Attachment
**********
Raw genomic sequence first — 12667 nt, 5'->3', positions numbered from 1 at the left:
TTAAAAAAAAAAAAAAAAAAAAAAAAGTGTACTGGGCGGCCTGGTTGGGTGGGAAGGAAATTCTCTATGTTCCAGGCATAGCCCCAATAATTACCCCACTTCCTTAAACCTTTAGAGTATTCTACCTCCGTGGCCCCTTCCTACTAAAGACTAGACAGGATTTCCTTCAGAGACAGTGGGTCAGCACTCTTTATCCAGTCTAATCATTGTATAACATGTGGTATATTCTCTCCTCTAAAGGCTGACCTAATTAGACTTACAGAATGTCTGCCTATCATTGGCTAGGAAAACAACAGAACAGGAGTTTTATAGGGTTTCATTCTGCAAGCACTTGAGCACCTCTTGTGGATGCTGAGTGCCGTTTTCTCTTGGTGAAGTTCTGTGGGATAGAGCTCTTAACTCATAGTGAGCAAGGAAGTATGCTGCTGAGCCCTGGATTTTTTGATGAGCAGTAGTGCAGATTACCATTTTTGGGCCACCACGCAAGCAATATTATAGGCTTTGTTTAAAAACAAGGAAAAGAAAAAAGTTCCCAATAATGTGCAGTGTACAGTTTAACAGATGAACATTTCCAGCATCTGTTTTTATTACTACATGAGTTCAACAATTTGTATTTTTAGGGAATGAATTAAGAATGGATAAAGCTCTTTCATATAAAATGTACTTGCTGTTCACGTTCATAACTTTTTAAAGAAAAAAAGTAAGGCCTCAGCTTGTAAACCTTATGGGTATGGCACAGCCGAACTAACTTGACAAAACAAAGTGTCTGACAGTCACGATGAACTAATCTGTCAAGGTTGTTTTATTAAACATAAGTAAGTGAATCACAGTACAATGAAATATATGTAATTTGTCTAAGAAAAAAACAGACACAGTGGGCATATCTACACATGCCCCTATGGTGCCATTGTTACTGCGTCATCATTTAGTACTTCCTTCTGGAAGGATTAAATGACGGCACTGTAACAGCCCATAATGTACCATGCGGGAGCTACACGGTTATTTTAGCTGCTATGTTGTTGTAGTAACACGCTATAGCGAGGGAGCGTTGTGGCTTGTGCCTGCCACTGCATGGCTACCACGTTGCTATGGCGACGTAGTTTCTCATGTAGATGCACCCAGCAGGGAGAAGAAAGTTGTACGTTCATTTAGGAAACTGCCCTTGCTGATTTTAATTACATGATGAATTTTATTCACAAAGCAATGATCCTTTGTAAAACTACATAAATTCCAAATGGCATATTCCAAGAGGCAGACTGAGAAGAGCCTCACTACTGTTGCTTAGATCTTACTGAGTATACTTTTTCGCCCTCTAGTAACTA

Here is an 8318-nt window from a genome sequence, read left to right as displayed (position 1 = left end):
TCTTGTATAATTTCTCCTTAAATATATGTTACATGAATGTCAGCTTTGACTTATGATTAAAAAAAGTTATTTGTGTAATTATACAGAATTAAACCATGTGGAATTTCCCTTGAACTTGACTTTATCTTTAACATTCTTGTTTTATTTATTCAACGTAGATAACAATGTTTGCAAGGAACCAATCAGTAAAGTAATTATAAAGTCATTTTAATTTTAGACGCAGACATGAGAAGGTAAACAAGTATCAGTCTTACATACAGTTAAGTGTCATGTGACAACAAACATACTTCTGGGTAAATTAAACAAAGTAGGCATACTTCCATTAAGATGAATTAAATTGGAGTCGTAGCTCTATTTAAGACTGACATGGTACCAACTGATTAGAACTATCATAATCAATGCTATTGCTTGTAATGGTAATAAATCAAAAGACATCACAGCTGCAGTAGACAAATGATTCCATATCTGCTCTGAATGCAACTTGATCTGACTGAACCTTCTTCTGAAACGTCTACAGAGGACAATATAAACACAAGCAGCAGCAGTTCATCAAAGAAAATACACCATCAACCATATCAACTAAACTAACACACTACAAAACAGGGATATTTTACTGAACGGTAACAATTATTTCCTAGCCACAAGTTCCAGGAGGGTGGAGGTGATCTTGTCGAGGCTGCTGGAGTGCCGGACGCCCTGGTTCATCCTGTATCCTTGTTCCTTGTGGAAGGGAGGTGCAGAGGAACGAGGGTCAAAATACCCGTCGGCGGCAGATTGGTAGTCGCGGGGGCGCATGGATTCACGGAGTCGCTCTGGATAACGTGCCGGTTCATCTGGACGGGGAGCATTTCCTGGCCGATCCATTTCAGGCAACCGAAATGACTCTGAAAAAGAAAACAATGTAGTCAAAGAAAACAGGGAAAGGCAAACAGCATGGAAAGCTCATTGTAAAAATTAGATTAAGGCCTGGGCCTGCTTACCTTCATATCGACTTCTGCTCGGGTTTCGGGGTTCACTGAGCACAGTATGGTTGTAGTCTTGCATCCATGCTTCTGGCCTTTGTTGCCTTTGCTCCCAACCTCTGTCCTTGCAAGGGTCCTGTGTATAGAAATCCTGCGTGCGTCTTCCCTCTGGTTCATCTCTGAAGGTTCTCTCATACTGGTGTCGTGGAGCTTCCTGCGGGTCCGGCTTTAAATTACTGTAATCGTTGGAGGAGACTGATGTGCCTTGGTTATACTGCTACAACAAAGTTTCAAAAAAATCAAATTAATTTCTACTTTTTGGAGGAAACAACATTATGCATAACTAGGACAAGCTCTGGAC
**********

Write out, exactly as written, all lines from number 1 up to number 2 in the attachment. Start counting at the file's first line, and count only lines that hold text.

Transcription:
Raw genomic sequence first — 12667 nt, 5'->3', positions numbered from 1 at the left:
TTAAAAAAAAAAAAAAAAAAAAAAAAGTGTACTGGGCGGCCTGGTTGGGTGGGAAGGAAATTCTCTATGTTCCAGGCATAGCCCCAATAATTACCCCACTTCCTTAAACCTTTAGAGTATTCTACCTCCGTGGCCCCTTCCTACTAAAGACTAGACAGGATTTCCTTCAGAGACAGTGGGTCAGCACTCTTTATCCAGTCTAATCATTGTATAACATGTGGTATATTCTCTCCTCTAAAGGCTGACCTAATTAGACTTACAGAATGTCTGCCTATCATTGGCTAGGAAAACAACAGAACAGGAGTTTTATAGGGTTTCATTCTGCAAGCACTTGAGCACCTCTTGTGGATGCTGAGTGCCGTTTTCTCTTGGTGAAGTTCTGTGGGATAGAGCTCTTAACTCATAGTGAGCAAGGAAGTATGCTGCTGAGCCCTGGATTTTTTGATGAGCAGTAGTGCAGATTACCATTTTTGGGCCACCACGCAAGCAATATTATAGGCTTTGTTTAAAAACAAGGAAAAGAAAAAAGTTCCCAATAATGTGCAGTGTACAGTTTAACAGATGAACATTTCCAGCATCTGTTTTTATTACTACATGAGTTCAACAATTTGTATTTTTAGGGAATGAATTAAGAATGGATAAAGCTCTTTCATATAAAATGTACTTGCTGTTCACGTTCATAACTTTTTAAAGAAAAAAAGTAAGGCCTCAGCTTGTAAACCTTATGGGTATGGCACAGCCGAACTAACTTGACAAAACAAAGTGTCTGACAGTCACGATGAACTAATCTGTCAAGGTTGTTTTATTAAACATAAGTAAGTGAATCACAGTACAATGAAATATATGTAATTTGTCTAAGAAAAAAACAGACACAGTGGGCATATCTACACATGCCCCTATGGTGCCATTGTTACTGCGTCATCATTTAGTACTTCCTTCTGGAAGGATTAAATGACGGCACTGTAACAGCCCATAATGTACCATGCGGGAGCTACACGGTTATTTTAGCTGCTATGTTGTTGTAGTAACACGCTATAGCGAGGGAGCGTTGTGGCTTGTGCCTGCCACTGCATGGCTACCACGTTGCTATGGCGACGTAGTTTCTCATGTAGATGCACCCAGCAGGGAGAAGAAAGTTGTACGTTCATTTAGGAAACTGCCCTTGCTGATTTTAATTACATGATGAATTTTATTCACAAAGCAATGATCCTTTGTAAAACTACATAAATTCCAAATGGCATATTCCAAGAGGCAGACTGAGAAGAGCCTCACTACTGTTGCTTAGATCTTACTGAGTATACTTTTTCGCCCTCTAGTAACTA